-Algroy et al. (2011). Quantifying training intensity distribution in a group of Norwegian soccer players. Int J Sports Physiology & Performance, 6(1): 70-81.

-Reilly (2005). An ergonomics model of the soccer training process. J Sports Sci, 23 (6): 561-572.

Monday, January 16, 2012

What is the single best thing we can do for our health?

Dr. Mike Evans, an Associate Professor of Family Medicine and Public Health at the University of Toronto, answers this question in a different way. His video was uploaded on December 2nd, 2011 and more than 1,330,000 people have downloaded it so far. Hope you like it.

Wednesday, January 11, 2012

How much science is enough?

This is a question I have frequently had in my mind. Initially, as a philosophical issue when I was a young student at Loughborough University, UK. Later, as a professional dilemma working with high-level football players. So, it’s a good opportunity to put my thoughts on the paper and summarize my experiences all these years.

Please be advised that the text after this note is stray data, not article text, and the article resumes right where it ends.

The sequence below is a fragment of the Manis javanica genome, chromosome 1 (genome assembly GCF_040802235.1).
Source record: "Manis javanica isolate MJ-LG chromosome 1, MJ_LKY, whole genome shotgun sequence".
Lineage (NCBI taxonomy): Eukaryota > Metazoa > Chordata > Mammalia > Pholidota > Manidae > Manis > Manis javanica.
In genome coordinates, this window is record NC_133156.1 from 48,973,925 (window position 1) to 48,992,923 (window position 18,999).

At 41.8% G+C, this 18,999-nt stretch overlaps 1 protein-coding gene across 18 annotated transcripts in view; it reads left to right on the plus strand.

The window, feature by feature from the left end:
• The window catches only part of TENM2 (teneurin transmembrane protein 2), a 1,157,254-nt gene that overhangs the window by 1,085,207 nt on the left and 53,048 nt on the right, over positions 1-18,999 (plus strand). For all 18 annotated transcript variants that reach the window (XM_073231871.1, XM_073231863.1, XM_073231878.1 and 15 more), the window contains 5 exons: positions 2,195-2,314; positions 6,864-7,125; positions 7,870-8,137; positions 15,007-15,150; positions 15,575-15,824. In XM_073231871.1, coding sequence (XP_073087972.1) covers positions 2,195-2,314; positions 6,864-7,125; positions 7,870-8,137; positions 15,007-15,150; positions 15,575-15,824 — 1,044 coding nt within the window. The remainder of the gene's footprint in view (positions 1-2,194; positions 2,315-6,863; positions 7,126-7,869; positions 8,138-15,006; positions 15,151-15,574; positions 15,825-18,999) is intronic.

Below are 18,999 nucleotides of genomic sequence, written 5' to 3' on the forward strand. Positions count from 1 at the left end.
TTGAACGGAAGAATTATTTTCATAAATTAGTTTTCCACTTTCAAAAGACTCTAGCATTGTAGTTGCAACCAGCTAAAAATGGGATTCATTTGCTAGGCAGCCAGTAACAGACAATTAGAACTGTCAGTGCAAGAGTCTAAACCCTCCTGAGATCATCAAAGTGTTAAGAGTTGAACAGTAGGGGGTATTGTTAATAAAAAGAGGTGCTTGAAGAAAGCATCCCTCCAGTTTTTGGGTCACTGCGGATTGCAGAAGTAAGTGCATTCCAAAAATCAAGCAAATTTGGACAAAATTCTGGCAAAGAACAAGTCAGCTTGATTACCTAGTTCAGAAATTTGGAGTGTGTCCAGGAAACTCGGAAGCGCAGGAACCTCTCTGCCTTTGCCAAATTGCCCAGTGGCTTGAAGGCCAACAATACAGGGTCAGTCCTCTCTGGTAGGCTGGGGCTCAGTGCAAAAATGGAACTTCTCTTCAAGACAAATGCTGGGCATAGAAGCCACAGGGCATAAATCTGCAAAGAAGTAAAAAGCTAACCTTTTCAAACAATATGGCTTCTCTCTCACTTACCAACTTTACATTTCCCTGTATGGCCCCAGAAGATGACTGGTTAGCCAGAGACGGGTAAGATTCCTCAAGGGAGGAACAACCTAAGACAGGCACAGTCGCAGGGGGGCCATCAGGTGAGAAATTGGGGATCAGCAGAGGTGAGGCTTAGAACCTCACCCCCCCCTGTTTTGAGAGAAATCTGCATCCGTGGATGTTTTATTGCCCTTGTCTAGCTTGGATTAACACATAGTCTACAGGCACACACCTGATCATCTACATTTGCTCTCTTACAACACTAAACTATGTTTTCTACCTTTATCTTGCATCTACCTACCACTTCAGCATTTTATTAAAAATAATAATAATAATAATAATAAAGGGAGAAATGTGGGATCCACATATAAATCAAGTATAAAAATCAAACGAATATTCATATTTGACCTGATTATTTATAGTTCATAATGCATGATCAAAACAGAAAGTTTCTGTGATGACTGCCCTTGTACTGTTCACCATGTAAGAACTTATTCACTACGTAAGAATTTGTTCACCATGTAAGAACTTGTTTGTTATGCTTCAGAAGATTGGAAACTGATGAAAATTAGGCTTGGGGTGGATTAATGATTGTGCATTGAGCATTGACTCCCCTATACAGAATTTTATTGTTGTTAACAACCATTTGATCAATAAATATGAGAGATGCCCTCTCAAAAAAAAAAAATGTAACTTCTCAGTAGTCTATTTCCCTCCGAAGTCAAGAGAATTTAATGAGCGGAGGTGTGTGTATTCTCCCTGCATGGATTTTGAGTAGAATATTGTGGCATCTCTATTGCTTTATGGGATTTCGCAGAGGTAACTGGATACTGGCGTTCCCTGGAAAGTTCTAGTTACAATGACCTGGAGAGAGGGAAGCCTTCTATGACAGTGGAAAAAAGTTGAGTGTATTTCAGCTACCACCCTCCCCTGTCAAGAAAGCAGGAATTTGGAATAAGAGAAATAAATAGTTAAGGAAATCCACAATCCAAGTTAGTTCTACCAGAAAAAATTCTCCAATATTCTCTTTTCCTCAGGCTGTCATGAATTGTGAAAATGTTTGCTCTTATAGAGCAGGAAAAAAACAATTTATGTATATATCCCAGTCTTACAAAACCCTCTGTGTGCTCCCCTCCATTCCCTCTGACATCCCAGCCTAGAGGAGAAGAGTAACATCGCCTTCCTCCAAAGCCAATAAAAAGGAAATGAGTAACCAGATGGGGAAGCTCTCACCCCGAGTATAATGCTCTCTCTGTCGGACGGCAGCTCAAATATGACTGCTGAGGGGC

Scientific "revolution" in football
Early studies by Christiensen and Hansen in 1939 and by Bergstrom and colleagues in the late 60s were the first to show that carbohydrates and in particular muscle glycogen lowering was the limiting factor to performance in long lasting events such as football. The physiological responses to intermittent exercise, as in football, were firstly described by two research groups from Sweden (Edwards and colleagues in 1973 and Essen, 1978) whereas the first study on the physiological aspects of football playing was published in the early 60s. The “scientific revolution” on football took place after 1975 with research work from outstanding groups by T Reilly, B Ekblom and others. Since that time the number of studies on football has been rapidly increased from 933 in the period 1980-1990 to 1786 in 1981-90 and 4612 in 2001-10! This increasing trend in the number of scientific papers on football paralleled the growth of football market.

Does science impact football performance?
In the English Premier League, most top level clubs have a sport science department and the majority of staff holds a Master’s or a PhD degree. Moreover, a number of fitness coaches are sport scientists as well. Other teams in Europe also have established a sport science department staffed with qualified sport scientists.

Is this enough?